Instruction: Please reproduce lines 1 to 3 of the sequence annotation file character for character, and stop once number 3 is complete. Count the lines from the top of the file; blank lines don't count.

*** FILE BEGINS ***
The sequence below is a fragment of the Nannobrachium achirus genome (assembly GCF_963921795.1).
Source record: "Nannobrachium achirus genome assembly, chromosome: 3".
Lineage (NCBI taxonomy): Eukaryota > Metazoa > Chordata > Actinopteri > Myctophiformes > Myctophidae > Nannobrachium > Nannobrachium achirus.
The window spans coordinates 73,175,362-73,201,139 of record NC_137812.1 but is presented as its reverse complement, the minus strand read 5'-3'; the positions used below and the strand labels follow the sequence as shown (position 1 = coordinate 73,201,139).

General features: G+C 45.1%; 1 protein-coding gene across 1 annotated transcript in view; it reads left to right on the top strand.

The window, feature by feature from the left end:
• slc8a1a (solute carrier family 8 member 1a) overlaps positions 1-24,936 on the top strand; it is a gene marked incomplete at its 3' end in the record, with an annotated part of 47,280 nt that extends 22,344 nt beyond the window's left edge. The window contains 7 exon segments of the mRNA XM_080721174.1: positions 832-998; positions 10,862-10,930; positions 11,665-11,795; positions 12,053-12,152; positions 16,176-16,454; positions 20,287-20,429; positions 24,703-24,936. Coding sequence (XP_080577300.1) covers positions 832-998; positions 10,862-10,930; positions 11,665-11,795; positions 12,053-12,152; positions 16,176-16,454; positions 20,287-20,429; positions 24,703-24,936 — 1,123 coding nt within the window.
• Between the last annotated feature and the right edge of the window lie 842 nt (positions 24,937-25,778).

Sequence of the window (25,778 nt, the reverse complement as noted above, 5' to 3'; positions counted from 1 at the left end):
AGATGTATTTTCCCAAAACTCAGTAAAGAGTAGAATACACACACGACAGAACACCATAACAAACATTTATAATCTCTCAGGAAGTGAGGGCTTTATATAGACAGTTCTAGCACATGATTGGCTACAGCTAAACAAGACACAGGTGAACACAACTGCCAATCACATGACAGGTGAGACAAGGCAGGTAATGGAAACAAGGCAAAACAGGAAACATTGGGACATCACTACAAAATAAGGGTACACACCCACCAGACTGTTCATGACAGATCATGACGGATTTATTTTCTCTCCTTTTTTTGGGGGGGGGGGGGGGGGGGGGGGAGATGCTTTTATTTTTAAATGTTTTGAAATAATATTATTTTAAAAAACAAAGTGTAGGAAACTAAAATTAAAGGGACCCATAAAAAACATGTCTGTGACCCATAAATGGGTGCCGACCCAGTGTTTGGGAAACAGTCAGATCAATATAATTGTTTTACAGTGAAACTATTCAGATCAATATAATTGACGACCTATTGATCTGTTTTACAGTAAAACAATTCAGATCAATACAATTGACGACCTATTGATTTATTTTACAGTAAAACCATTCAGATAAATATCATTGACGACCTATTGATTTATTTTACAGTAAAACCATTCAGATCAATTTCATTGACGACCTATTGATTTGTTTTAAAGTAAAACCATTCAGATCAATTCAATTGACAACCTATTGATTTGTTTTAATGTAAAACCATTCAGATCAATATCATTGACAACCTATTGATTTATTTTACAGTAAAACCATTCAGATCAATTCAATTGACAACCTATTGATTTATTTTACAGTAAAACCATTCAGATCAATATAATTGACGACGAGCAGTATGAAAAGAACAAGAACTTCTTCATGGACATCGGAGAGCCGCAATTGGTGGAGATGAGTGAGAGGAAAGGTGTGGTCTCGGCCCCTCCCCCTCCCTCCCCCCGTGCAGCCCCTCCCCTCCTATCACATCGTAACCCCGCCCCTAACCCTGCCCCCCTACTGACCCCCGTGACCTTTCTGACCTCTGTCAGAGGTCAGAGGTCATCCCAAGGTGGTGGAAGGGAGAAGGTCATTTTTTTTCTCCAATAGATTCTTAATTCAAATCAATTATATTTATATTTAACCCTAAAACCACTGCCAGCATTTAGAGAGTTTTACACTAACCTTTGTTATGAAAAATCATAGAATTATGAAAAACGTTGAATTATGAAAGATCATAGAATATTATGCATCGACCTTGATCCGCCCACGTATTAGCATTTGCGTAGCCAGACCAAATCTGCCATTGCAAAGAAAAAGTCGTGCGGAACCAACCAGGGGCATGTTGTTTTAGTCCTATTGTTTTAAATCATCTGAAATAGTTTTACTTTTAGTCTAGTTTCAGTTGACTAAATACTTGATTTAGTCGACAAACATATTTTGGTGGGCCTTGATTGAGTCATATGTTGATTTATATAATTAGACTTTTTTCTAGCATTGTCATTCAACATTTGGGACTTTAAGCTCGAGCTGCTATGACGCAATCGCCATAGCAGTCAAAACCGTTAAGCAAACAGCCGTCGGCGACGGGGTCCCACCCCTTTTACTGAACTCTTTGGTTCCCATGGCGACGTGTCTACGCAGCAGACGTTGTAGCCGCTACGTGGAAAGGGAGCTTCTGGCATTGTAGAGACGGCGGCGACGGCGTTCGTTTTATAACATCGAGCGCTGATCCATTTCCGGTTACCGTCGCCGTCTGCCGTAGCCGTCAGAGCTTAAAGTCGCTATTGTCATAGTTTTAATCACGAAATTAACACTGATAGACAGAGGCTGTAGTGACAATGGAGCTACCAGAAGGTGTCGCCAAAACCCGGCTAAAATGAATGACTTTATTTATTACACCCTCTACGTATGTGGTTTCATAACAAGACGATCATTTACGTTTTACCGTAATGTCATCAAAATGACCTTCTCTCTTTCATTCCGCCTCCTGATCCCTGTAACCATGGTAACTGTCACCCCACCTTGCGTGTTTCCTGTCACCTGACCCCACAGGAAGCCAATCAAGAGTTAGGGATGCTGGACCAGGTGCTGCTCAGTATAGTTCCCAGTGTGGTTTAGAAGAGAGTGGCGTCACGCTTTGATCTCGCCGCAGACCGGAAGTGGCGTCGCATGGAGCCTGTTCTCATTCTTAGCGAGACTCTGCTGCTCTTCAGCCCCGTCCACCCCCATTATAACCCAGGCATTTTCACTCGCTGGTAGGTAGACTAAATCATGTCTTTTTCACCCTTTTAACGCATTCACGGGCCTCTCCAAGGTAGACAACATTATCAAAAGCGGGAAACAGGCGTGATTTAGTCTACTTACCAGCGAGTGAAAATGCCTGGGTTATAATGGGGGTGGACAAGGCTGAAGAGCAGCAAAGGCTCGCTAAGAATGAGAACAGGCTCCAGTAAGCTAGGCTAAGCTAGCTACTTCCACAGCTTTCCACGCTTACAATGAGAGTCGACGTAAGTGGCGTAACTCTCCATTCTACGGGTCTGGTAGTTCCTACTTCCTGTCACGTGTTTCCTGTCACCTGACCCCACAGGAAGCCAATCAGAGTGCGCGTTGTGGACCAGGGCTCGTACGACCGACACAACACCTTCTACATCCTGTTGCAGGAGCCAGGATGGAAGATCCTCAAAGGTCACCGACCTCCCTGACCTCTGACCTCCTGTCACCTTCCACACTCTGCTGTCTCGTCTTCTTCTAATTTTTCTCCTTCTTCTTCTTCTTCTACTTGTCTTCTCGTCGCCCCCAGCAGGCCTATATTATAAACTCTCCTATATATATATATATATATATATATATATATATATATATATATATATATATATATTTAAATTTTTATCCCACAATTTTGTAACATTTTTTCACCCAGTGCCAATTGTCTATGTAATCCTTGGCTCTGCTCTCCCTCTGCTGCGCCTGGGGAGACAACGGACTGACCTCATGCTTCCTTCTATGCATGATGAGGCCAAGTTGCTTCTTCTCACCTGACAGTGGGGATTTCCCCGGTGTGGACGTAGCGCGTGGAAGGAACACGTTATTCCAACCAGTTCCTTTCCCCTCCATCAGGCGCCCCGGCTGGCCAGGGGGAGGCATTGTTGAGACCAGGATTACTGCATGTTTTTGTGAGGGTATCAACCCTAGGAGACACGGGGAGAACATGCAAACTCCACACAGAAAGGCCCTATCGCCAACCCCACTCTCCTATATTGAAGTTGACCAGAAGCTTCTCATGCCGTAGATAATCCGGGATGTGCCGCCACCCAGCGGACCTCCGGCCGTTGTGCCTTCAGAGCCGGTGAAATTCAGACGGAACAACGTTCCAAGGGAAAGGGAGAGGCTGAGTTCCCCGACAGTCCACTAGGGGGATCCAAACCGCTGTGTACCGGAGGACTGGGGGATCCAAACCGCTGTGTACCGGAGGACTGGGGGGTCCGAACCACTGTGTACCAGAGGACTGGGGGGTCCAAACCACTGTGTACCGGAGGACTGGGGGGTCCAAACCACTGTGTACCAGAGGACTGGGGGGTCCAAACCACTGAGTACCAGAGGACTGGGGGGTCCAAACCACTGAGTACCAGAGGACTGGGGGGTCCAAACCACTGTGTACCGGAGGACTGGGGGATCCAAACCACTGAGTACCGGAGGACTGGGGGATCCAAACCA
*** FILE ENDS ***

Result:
The sequence below is a fragment of the Nannobrachium achirus genome (assembly GCF_963921795.1).
Source record: "Nannobrachium achirus genome assembly, chromosome: 3".
Lineage (NCBI taxonomy): Eukaryota > Metazoa > Chordata > Actinopteri > Myctophiformes > Myctophidae > Nannobrachium > Nannobrachium achirus.